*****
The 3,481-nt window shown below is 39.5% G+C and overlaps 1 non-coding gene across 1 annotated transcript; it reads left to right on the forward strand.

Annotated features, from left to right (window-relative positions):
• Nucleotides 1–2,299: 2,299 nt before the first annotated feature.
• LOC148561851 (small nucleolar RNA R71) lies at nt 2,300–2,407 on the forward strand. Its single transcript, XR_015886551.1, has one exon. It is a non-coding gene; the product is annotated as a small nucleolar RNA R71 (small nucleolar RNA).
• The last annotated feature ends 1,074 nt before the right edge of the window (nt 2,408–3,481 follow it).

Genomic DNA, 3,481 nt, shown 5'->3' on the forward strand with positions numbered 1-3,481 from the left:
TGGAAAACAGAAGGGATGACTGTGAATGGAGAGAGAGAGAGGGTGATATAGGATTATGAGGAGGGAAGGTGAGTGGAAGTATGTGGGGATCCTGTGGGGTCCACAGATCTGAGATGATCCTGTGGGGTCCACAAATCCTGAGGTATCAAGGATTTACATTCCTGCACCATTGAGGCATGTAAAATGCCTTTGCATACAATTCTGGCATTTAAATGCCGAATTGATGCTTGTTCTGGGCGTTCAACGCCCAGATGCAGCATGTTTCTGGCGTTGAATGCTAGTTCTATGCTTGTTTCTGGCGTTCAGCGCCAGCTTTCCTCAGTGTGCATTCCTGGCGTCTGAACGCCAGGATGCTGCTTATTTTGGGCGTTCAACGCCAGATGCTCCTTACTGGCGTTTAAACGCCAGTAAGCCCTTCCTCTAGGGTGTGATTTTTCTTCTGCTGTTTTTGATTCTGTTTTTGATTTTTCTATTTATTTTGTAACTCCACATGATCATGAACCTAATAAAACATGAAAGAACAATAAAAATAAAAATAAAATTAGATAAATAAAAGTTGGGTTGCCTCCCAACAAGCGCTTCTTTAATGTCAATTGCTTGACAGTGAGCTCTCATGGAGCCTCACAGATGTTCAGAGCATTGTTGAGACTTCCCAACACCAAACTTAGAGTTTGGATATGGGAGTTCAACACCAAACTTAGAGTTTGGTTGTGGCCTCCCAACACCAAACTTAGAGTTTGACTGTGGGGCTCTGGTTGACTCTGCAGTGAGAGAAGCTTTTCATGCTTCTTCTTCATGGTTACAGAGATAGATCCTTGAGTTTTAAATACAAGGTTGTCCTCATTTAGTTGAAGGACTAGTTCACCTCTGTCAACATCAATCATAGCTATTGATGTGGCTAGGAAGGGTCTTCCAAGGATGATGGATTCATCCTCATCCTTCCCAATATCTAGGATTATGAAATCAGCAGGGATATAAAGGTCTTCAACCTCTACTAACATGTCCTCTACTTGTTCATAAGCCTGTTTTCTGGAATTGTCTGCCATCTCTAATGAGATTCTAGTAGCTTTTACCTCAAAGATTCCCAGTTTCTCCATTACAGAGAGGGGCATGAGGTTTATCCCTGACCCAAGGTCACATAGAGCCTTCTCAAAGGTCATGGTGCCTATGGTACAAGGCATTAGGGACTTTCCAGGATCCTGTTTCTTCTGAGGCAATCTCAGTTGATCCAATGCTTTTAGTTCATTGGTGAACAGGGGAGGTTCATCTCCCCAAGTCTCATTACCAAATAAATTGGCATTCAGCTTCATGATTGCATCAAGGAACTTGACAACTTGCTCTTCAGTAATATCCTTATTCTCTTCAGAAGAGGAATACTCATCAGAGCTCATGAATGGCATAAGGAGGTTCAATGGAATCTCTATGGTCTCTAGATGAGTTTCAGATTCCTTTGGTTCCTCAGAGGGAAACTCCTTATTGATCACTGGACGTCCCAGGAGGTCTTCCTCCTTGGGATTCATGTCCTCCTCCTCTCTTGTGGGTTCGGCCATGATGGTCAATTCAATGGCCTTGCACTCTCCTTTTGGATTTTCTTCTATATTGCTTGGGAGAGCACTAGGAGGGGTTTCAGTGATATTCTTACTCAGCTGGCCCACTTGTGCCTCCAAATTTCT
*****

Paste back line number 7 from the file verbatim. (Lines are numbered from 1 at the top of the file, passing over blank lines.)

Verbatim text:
TGGAAAACAGAAGGGATGACTGTGAATGGAGAGAGAGAGAGGGTGATATAGGATTATGAGGAGGGAAGGTGAGTGGAAGTATGTGGGGATCCTGTGGGGTCCACAGATCTGAGATGATCCTGTGGGGTCCACAAATCCTGAGGTATCAAGGATTTACATTCCTGCACCATTGAGGCATGTAAAATGCCTTTGCATACAATTCTGGCATTTAAATGCCGAATTGATGCTTGTTCTGGGCGTTCAACGCCCAGATGCAGCATGTTTCTGGCGTTGAATGCTAGTTCTATGCTTGTTTCTGGCGTTCAGCGCCAGCTTTCCTCAGTGTGCATTCCTGGCGTCTGAACGCCAGGATGCTGCTTATTTTGGGCGTTCAACGCCAGATGCTCCTTACTGGCGTTTAAACGCCAGTAAGCCCTTCCTCTAGGGTGTGATTTTTCTTCTGCTGTTTTTGATTCTGTTTTTGATTTTTCTATTTATTTTGTAACTCCACATGATCATGAACCTAATAAAACATGAAAGAACAATAAAAATAAAAATAAAATTAGATAAATAAAAGTTGGGTTGCCTCCCAACAAGCGCTTCTTTAATGTCAATTGCTTGACAGTGAGCTCTCATGGAGCCTCACAGATGTTCAGAGCATTGTTGAGACTTCCCAACACCAAACTTAGAGTTTGGATATGGGAGTTCAACACCAAACTTAGAGTTTGGTTGTGGCCTCCCAACACCAAACTTAGAGTTTGACTGTGGGGCTCTGGTTGACTCTGCAGTGAGAGAAGCTTTTCATGCTTCTTCTTCATGGTTACAGAGATAGATCCTTGAGTTTTAAATACAAGGTTGTCCTCATTTAGTTGAAGGACTAGTTCACCTCTGTCAACATCAATCATAGCTATTGATGTGGCTAGGAAGGGTCTTCCAAGGATGATGGATTCATCCTCATCCTTCCCAATATCTAGGATTATGAAATCAGCAGGGATATAAAGGTCTTCAACCTCTACTAACATGTCCTCTACTTGTTCATAAGCCTGTTTTCTGGAATTGTCTGCCATCTCTAATGAGATTCTAGTAGCTTTTACCTCAAAGATTCCCAGTTTCTCCATTACAGAGAGGGGCATGAGGTTTATCCCTGACCCAAGGTCACATAGAGCCTTCTCAAAGGTCATGGTGCCTATGGTACAAGGCATTAGGGACTTTCCAGGATCCTGTTTCTTCTGAGGCAATCTCAGTTGATCCAATGCTTTTAGTTCATTGGTGAACAGGGGAGGTTCATCTCCCCAAGTCTCATTACCAAATAAATTGGCATTCAGCTTCATGATTGCATCAAGGAACTTGACAACTTGCTCTTCAGTAATATCCTTATTCTCTTCAGAAGAGGAATACTCATCAGAGCTCATGAATGGCATAAGGAGGTTCAATGGAATCTCTATGGTCTCTAGATGAGTTTCAGATTCCTTTGGTTCCTCAGAGGGAAACTCCTTATTGATCACTGGACGTCCCAGGAGGTCTTCCTCCTTGGGATTCATGTCCTCCTCCTCTCTTGTGGGTTCGGCCATGATGGTCAATTCAATGGCCTTGCACTCTCCTTTTGGATTTTCTTCTATATTGCTTGGGAGAGCACTAGGAGGGGTTTCAGTGATATTCTTACTCAGCTGGCCCACTTGTGCCTCCAAATTTCT